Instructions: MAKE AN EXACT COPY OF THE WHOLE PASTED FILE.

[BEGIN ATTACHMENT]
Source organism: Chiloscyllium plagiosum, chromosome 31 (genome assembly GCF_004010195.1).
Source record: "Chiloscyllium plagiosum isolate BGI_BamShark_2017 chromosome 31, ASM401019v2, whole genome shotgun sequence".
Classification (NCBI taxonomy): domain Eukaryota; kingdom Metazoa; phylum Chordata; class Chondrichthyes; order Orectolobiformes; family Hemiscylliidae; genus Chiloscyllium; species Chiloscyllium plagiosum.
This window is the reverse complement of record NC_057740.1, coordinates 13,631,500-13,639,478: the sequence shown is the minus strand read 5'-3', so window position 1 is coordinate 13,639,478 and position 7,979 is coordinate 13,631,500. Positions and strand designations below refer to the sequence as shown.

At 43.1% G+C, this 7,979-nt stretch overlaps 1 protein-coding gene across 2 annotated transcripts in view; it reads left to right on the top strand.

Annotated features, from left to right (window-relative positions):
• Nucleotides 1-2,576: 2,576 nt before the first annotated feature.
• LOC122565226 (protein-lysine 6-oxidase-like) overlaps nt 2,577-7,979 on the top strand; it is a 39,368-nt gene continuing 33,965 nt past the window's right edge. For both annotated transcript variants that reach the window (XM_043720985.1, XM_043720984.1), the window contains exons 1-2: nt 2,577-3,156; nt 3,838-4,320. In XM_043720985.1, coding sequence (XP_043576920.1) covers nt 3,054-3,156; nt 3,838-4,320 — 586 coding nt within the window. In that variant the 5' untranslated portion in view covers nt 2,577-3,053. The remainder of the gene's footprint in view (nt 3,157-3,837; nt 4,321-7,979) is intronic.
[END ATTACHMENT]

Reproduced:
Source organism: Chiloscyllium plagiosum, chromosome 31 (genome assembly GCF_004010195.1).
Source record: "Chiloscyllium plagiosum isolate BGI_BamShark_2017 chromosome 31, ASM401019v2, whole genome shotgun sequence".
Classification (NCBI taxonomy): domain Eukaryota; kingdom Metazoa; phylum Chordata; class Chondrichthyes; order Orectolobiformes; family Hemiscylliidae; genus Chiloscyllium; species Chiloscyllium plagiosum.
This window is the reverse complement of record NC_057740.1, coordinates 13,631,500-13,639,478: the sequence shown is the minus strand read 5'-3', so window position 1 is coordinate 13,639,478 and position 7,979 is coordinate 13,631,500. Positions and strand designations below refer to the sequence as shown.

At 43.1% G+C, this 7,979-nt stretch overlaps 1 protein-coding gene across 2 annotated transcripts in view; it reads left to right on the top strand.

Annotated features, from left to right (window-relative positions):
• Nucleotides 1-2,576: 2,576 nt before the first annotated feature.
• LOC122565226 (protein-lysine 6-oxidase-like) overlaps nt 2,577-7,979 on the top strand; it is a 39,368-nt gene continuing 33,965 nt past the window's right edge. For both annotated transcript variants that reach the window (XM_043720985.1, XM_043720984.1), the window contains exons 1-2: nt 2,577-3,156; nt 3,838-4,320. In XM_043720985.1, coding sequence (XP_043576920.1) covers nt 3,054-3,156; nt 3,838-4,320 — 586 coding nt within the window. In that variant the 5' untranslated portion in view covers nt 2,577-3,053. The remainder of the gene's footprint in view (nt 3,157-3,837; nt 4,321-7,979) is intronic.